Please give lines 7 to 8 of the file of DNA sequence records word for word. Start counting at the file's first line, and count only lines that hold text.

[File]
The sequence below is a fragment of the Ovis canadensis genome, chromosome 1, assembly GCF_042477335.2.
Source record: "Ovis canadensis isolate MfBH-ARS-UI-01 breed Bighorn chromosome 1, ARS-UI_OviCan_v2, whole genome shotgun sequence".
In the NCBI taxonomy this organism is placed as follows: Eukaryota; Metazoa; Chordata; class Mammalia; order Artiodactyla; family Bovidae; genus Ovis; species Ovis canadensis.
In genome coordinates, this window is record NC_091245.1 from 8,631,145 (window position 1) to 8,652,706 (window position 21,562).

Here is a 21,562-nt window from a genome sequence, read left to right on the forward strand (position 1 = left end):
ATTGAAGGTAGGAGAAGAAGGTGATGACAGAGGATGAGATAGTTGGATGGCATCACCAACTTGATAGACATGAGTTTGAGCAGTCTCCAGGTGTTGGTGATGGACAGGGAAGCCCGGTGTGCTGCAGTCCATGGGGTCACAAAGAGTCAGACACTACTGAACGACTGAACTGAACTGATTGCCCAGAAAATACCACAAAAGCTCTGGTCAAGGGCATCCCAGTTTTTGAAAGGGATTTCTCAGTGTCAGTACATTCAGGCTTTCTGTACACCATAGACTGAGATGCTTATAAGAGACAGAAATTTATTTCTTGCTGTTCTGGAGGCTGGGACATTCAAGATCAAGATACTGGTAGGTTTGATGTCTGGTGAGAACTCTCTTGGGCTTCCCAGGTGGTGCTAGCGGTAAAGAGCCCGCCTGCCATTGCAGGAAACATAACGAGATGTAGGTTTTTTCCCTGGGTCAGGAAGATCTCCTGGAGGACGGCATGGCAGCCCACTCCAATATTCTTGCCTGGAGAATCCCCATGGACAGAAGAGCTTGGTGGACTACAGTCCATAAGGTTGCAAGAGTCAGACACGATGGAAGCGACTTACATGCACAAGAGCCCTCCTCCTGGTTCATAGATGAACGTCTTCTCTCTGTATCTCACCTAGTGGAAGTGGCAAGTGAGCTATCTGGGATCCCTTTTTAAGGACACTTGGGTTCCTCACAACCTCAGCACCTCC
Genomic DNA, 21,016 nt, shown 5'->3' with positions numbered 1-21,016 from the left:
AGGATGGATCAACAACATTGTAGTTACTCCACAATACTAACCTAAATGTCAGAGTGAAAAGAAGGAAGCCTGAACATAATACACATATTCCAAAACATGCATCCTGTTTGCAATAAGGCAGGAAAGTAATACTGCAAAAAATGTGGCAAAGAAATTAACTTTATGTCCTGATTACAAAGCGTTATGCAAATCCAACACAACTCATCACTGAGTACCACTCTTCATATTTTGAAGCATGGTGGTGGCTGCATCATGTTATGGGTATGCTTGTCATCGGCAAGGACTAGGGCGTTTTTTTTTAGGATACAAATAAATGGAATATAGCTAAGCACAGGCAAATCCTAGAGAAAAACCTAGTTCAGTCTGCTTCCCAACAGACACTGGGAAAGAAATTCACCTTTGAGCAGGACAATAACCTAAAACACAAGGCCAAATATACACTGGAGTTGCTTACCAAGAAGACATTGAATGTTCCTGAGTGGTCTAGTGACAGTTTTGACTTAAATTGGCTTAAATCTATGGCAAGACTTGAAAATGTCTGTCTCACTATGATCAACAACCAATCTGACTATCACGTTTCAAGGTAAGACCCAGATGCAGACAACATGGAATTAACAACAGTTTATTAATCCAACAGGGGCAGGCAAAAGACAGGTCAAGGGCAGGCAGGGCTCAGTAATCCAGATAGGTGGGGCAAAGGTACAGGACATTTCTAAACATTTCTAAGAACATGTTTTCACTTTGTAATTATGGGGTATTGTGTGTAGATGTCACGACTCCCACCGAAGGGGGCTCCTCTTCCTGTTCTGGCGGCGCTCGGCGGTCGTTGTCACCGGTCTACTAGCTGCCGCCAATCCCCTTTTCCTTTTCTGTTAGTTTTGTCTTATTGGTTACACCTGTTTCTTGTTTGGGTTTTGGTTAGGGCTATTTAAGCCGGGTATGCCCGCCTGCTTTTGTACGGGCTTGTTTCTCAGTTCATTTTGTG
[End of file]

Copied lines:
Genomic DNA, 21,016 nt, shown 5'->3' with positions numbered 1-21,016 from the left:
AGGATGGATCAACAACATTGTAGTTACTCCACAATACTAACCTAAATGTCAGAGTGAAAAGAAGGAAGCCTGAACATAATACACATATTCCAAAACATGCATCCTGTTTGCAATAAGGCAGGAAAGTAATACTGCAAAAAATGTGGCAAAGAAATTAACTTTATGTCCTGATTACAAAGCGTTATGCAAATCCAACACAACTCATCACTGAGTACCACTCTTCATATTTTGAAGCATGGTGGTGGCTGCATCATGTTATGGGTATGCTTGTCATCGGCAAGGACTAGGGCGTTTTTTTTTAGGATACAAATAAATGGAATATAGCTAAGCACAGGCAAATCCTAGAGAAAAACCTAGTTCAGTCTGCTTCCCAACAGACACTGGGAAAGAAATTCACCTTTGAGCAGGACAATAACCTAAAACACAAGGCCAAATATACACTGGAGTTGCTTACCAAGAAGACATTGAATGTTCCTGAGTGGTCTAGTGACAGTTTTGACTTAAATTGGCTTAAATCTATGGCAAGACTTGAAAATGTCTGTCTCACTATGATCAACAACCAATCTGACTATCACGTTTCAAGGTAAGACCCAGATGCAGACAACATGGAATTAACAACAGTTTATTAATCCAACAGGGGCAGGCAAAAGACAGGTCAAGGGCAGGCAGGGCTCAGTAATCCAGATAGGTGGGGCAAAGGTACAGGACATTTCTAAACATTTCTAAGAACATGTTTTCACTTTGTAATTATGGGGTATTGTGTGTAGATGTCACGACTCCCACCGAAGGGGGCTCCTCTTCCTGTTCTGGCGGCGCTCGGCGGTCGTTGTCACCGGTCTACTAGCTGCCGCCAATCCCCTTTTCCTTTTCTGTTAGTTTTGTCTTATTGGTTACACCTGTTTCTTGTTTGGGTTTTGGTTAGGGCTATTTAAGCCGGGTATGCCCGCCTGCTTTTGTACGGGCTTGTTTCTCAGTTCATTTTGTG